News & ToursJune 18, 2010

Media watch: Woods' swing scrutinized

Given that Tiger Woods has never been amenable to criticism of his golf swing, it would behoove him to avoid watching, or at least listening, to a tape of Friday's broadcast of the second round of the U.S. Open.

First up were Curtis Strange and Brad Faxon on ESPN, after Woods horribly hooked a tee shot at the third hole.

"You just didn't see him hit shots like this years ago," Strange said. "He's all over the lot. He lays the club off at the top of the swing, which means the club points to the left of the target. When that happens, it's so tough to bring it back to square at impact. He is laying it off now. I think he knows that. I know he knows that.

"Sam Snead told me years ago, you can play from crossing the line, but you can't play from laying it off."

Replied Faxon: "If you watch him taking his practice swing it really looks like on the downswing he's trying to get that clubhead out in front of his body more. He keeps saying when he doesn't feel comfortable in his swing the club's stuck behind him and he's trying to do it with his hands, but I don't think that's the way to do it."

NBC compounded the criticism. Dottie Pepper set up Woods' second shot from the fairway on the par-4 ninth hole, the last of Tiger's round.

"It's a perfectly flat lie and the angle is wonderful," she said. "I can't imagine he has any more than wedge in his hands."

Then Woods hit it long, to the back of the green, leaving him a long, quick, downhill putt.

"That's just horrendous, that shot right there," Miller said. "He's got that putt, he can putt it right off the green."

Other day two highlights from ESPN and NBC:

-- Miller on Lee Westwood on the ninth tee: "Watch his head dip a little at the bottom of his swing. He's got the Natalie Gulbis head movement. I'm sure that will thrill when he hears about that."

-- NBC's Dan Hicks, as Watson made his way onto the 17th green: "You just say three words -- Watson, seventeen, Pebble Beach."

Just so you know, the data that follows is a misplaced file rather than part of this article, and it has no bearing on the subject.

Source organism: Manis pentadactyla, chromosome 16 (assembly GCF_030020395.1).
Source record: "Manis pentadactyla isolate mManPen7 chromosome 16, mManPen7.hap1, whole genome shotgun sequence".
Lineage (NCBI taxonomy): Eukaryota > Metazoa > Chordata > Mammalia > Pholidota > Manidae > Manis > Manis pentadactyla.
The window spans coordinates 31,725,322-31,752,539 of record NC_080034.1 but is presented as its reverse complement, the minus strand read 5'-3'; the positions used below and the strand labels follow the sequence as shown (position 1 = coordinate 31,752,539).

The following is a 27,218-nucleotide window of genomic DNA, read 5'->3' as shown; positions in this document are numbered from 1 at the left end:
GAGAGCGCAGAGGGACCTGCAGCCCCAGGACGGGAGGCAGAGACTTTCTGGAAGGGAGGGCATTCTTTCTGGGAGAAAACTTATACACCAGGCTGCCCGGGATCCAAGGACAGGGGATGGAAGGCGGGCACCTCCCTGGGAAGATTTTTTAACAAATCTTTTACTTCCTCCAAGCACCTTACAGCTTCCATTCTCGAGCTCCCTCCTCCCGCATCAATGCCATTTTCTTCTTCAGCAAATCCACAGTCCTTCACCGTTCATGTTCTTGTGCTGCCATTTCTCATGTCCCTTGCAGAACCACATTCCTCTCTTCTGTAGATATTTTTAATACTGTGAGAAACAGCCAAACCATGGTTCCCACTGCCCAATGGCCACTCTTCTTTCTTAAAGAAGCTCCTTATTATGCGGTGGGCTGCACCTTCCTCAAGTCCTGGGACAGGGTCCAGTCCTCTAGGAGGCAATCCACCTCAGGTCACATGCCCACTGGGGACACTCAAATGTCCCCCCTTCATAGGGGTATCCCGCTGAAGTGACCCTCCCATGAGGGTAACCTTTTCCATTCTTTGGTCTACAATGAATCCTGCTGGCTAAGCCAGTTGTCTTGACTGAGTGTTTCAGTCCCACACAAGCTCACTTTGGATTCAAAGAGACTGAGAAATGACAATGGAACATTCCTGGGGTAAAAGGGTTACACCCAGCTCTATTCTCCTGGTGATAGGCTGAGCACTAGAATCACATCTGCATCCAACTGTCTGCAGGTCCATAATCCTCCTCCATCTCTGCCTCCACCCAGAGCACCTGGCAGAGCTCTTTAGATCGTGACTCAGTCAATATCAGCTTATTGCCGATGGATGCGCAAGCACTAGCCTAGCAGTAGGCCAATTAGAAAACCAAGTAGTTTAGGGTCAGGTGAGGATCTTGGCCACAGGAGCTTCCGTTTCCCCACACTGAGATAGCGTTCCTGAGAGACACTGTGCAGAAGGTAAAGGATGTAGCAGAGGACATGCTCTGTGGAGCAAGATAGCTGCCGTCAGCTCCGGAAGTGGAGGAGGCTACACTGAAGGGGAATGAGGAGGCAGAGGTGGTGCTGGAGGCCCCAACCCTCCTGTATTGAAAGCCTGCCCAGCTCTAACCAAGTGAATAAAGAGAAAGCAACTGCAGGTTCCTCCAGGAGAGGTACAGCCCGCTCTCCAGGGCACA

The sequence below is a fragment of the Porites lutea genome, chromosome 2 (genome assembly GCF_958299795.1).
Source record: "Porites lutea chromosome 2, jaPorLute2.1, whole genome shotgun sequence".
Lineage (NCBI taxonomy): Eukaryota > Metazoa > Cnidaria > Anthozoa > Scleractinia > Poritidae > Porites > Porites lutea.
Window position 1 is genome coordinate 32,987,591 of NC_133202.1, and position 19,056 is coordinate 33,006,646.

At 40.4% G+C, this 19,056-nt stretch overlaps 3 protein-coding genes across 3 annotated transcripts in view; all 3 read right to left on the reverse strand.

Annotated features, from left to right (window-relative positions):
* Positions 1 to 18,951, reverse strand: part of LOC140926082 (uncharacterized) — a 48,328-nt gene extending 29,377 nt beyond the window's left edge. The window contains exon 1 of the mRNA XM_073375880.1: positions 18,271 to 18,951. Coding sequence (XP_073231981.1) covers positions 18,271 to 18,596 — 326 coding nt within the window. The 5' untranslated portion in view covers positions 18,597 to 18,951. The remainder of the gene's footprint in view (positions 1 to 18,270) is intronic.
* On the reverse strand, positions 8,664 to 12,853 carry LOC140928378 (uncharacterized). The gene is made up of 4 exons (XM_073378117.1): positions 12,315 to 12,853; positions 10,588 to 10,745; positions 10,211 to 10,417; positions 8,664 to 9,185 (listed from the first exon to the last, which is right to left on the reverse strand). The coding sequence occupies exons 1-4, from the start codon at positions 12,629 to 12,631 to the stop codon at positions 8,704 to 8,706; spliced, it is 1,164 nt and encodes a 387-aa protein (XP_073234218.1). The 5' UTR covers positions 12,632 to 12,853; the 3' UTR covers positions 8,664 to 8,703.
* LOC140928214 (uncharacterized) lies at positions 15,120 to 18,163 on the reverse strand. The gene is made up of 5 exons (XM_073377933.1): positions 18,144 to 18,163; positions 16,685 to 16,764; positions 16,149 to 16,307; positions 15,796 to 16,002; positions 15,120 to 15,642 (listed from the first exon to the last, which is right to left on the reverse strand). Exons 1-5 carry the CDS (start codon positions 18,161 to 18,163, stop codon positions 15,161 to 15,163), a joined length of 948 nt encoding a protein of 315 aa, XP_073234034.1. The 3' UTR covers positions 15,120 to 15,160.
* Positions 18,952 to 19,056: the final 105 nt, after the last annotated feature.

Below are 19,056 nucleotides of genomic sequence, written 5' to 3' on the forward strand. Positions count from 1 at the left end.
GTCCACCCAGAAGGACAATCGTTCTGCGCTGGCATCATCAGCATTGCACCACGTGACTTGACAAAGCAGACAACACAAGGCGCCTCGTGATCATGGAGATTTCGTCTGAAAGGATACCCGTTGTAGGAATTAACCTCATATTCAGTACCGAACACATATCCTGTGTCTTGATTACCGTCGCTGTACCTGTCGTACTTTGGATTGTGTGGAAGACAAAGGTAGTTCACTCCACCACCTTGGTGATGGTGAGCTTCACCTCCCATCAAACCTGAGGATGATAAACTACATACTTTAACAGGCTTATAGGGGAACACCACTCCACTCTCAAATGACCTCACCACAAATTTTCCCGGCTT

Does Hicks get disqualified for claiming three words, when he took four?

-- Strange and Pepper had this exchange regarding Japanese teenage sensation Ryo Ishikawa:

"Watch this golf swing. That's as good as it gets," Strange said.

"Not many knock-downs in that arsenal, Curtis," replied Pepper.

"How many knock-downs did you hit when you were 18, Dottie?" Strange asked.

"Not a one," Pepper said laughing.

Strange said later: "That's one of the best swings in golf. Very solid, very efficient."

-- ESPN's Tom Rinaldi aired a poignant interview with Shaun Micheel, whose mother Donna is battling cancer. Here's Micheel:

"My mom was diagnosed in April of 2009 with small cell carcinoma of the lung. It had metastasized to her liver. In Houston this year, I found she had a nickel-sized spot in her brain. She went through 15 radiation treatments. She's been going through chemotherapy. She has one more chemotherapy treatment at the end of this month and that'll be it.

"It's a hard disease. It's killing me to watch her going through all of it because I'm watching the life get sucked out of her each and every day. I love her. I wish I could take it away from her. I hold out every hope that some miracle will happen...It's hard on me, but I'm persevering, because my mom wants me to be out here competing. My mom's outcome unfortunately is not going to be a pleasant one. That may be a couple of months from now. I'm hoping not."

-- Miller on Micheel and others who needed only 24 putts, give or take, in Thursday's first round: "Every one of those guys that had 22, 24 or 25 putts, I was thinking, they're not going to be there the rest of the week if they don't hit it better."

His point, based on the absence of low scoring, is that their putters rescued their tee-to-green game.

-- John Strege

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